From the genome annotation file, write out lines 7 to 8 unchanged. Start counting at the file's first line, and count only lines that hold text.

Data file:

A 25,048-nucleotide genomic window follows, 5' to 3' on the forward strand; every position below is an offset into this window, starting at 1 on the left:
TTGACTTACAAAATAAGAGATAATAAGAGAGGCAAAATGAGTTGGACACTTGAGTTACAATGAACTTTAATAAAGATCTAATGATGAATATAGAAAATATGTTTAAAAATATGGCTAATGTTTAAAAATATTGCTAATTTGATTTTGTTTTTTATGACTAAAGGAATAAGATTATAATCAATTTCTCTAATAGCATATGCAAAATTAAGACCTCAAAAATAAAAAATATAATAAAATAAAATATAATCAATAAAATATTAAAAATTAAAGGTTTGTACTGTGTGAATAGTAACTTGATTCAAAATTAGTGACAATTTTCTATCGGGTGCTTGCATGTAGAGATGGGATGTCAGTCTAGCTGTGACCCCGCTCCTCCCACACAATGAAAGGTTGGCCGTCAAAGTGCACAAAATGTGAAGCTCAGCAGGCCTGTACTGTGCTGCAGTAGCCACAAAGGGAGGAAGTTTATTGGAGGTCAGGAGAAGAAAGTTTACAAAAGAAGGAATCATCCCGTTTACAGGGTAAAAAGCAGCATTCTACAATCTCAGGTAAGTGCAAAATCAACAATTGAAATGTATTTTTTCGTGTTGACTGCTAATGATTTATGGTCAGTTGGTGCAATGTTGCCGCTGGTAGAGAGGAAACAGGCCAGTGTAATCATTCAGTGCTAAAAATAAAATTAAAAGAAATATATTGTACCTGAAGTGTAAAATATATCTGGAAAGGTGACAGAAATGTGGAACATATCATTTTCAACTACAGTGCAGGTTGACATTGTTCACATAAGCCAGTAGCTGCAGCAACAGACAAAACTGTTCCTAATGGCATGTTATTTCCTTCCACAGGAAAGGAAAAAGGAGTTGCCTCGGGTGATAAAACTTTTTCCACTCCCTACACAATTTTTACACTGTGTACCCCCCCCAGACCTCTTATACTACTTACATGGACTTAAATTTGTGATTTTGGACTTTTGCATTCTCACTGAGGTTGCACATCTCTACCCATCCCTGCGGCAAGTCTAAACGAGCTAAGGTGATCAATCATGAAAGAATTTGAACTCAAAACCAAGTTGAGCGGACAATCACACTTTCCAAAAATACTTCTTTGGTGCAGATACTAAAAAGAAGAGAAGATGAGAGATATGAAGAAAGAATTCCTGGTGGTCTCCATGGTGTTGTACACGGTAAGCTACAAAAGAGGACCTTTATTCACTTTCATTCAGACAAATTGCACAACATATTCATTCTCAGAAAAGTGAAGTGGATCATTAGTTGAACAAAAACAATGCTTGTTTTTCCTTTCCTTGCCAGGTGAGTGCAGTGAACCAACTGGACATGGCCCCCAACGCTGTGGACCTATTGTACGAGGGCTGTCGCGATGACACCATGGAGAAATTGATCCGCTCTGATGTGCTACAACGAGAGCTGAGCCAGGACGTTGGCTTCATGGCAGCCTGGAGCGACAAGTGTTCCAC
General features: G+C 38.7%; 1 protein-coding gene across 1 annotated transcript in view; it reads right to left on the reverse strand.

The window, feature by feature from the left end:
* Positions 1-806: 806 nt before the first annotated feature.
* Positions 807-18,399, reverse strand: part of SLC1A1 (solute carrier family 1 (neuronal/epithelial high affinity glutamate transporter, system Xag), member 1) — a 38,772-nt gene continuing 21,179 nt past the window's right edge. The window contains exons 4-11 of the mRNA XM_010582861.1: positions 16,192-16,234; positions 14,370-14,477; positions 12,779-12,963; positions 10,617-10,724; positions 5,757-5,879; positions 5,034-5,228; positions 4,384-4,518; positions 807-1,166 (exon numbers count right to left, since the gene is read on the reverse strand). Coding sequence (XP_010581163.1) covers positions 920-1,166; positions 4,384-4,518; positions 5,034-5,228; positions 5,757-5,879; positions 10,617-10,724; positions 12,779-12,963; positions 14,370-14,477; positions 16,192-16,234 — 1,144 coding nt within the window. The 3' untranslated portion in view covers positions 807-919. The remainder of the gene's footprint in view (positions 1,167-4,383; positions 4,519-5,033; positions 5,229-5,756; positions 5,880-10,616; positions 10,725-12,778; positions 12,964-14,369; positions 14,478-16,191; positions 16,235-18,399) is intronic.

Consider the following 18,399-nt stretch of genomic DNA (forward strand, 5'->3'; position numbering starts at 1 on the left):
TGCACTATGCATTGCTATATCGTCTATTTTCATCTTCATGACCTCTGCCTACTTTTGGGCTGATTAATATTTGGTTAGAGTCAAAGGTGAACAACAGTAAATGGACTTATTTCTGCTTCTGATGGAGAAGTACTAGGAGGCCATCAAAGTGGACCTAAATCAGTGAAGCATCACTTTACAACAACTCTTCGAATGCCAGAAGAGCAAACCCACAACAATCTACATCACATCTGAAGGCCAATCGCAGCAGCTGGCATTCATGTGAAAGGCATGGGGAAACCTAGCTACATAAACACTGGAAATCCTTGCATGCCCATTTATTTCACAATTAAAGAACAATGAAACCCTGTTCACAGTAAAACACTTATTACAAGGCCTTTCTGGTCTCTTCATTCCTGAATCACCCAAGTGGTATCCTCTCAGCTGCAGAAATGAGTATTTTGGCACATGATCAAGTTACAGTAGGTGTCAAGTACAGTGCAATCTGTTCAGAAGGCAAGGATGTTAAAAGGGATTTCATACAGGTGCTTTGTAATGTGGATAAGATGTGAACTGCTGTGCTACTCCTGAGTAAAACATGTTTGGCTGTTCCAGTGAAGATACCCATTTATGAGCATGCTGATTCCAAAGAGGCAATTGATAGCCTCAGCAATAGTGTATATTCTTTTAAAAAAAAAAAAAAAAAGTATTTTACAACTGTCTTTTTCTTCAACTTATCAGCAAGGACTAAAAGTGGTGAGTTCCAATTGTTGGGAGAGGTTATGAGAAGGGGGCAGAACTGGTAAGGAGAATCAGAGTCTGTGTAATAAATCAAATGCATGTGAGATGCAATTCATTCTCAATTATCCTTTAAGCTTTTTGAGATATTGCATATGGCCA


Consider the following 18,399-nt stretch of genomic DNA (forward strand, 5'->3'; position numbering starts at 1 on the left):
TGCACTATGCATTGCTATATCGTCTATTTTCATCTTCATGACCTCTGCCTACTTTTGGGCTGATTAATATTTGGTTAGAGTCAAAGGTGAACAACAGTAAATGGACTTATTTCTGCTTCTGATGGAGAAGTACTAGGAGGCCATCAAAGTGGACCTAAATCAGTGAAGCATCACTTTACAACAACTCTTCGAATGCCAGAAGAGCAAACCCACAACAATCTACATCACATCTGAAGGCCAATCGCAGCAGCTGGCATTCATGTGAAAGGCATGGGGAAACCTAGCTACATAAACACTGGAAATCCTTGCATGCCCATTTATTTCACAATTAAAGAACAATGAAACCCTGTTCACAGTAAAACACTTATTACAAGGCCTTTCTGGTCTCTTCATTCCTGAATCACCCAAGTGGTATCCTCTCAGCTGCAGAAATGAGTATTTTGGCACATGATCAAGTTACAGTAGGTGTCAAGTACAGTGCAATCTGTTCAGAAGGCAAGGATGTTAAAAGGGATTTCATACAGGTGCTTTGTAATGTGGATAAGATGTGAACTGCTGTGCTACTCCTGAGTAAAACATGTTTGGCTGTTCCAGTGAAGATACCCATTTATGAGCATGCTGATTCCAAAGAGGCAATTGATAGCCTCAGCAATAGTGTATATTCTTTTAAAAAAAAAAAAAAAAAGTATTTTACAACTGTCTTTTTCTTCAACTTATCAGCAAGGACTAAAAGTGGTGAGTTCCAATTGTTGGGAGAGGTTATGAGAAGGGGGCAGAACTGGTAAGGAGAATCAGAGTCTGTGTAATAAATCAAATGCATGTGAGATGCAATTCATTCTCAATTATCCTTTAAGCTTTTTGAGATATTGCATATGGCCA